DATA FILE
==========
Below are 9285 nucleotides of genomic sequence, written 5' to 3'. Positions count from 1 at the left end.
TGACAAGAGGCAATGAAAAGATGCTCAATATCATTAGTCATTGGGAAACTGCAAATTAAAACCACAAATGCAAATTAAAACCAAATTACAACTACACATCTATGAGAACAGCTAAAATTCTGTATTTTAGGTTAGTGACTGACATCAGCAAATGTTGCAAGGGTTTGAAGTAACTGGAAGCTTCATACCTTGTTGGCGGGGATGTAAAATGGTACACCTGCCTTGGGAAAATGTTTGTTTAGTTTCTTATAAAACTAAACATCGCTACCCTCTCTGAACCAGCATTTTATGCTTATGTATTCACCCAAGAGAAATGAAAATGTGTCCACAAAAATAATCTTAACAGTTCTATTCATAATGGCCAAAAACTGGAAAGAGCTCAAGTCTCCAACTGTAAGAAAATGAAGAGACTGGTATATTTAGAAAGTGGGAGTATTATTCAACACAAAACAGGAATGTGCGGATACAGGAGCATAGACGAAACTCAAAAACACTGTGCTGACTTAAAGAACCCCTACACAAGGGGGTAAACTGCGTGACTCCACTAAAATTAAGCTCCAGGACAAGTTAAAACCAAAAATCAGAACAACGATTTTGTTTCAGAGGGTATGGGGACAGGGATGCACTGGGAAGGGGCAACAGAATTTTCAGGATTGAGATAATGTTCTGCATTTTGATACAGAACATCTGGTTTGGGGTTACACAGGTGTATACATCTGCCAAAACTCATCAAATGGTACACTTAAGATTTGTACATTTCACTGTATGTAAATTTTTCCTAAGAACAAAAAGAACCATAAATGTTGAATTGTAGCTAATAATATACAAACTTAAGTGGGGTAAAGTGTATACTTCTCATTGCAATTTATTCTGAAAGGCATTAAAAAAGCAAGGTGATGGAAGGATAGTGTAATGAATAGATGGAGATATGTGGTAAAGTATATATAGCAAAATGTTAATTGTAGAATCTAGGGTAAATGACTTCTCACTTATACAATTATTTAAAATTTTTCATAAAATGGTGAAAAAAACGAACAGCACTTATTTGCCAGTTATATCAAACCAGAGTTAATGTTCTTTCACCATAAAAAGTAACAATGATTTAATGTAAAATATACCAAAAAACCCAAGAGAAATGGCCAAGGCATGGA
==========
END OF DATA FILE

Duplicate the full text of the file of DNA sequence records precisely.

Below are 9285 nucleotides of genomic sequence, written 5' to 3'. Positions count from 1 at the left end.
TGACAAGAGGCAATGAAAAGATGCTCAATATCATTAGTCATTGGGAAACTGCAAATTAAAACCACAAATGCAAATTAAAACCAAATTACAACTACACATCTATGAGAACAGCTAAAATTCTGTATTTTAGGTTAGTGACTGACATCAGCAAATGTTGCAAGGGTTTGAAGTAACTGGAAGCTTCATACCTTGTTGGCGGGGATGTAAAATGGTACACCTGCCTTGGGAAAATGTTTGTTTAGTTTCTTATAAAACTAAACATCGCTACCCTCTCTGAACCAGCATTTTATGCTTATGTATTCACCCAAGAGAAATGAAAATGTGTCCACAAAAATAATCTTAACAGTTCTATTCATAATGGCCAAAAACTGGAAAGAGCTCAAGTCTCCAACTGTAAGAAAATGAAGAGACTGGTATATTTAGAAAGTGGGAGTATTATTCAACACAAAACAGGAATGTGCGGATACAGGAGCATAGACGAAACTCAAAAACACTGTGCTGACTTAAAGAACCCCTACACAAGGGGGTAAACTGCGTGACTCCACTAAAATTAAGCTCCAGGACAAGTTAAAACCAAAAATCAGAACAACGATTTTGTTTCAGAGGGTATGGGGACAGGGATGCACTGGGAAGGGGCAACAGAATTTTCAGGATTGAGATAATGTTCTGCATTTTGATACAGAACATCTGGTTTGGGGTTACACAGGTGTATACATCTGCCAAAACTCATCAAATGGTACACTTAAGATTTGTACATTTCACTGTATGTAAATTTTTCCTAAGAACAAAAAGAACCATAAATGTTGAATTGTAGCTAATAATATACAAACTTAAGTGGGGTAAAGTGTATACTTCTCATTGCAATTTATTCTGAAAGGCATTAAAAAAGCAAGGTGATGGAAGGATAGTGTAATGAATAGATGGAGATATGTGGTAAAGTATATATAGCAAAATGTTAATTGTAGAATCTAGGGTAAATGACTTCTCACTTATACAATTATTTAAAATTTTTCATAAAATGGTGAAAAAAACGAACAGCACTTATTTGCCAGTTATATCAAACCAGAGTTAATGTTCTTTCACCATAAAAAGTAACAATGATTTAATGTAAAATATACCAAAAAACCCAAGAGAAATGGCCAAGGCATGGA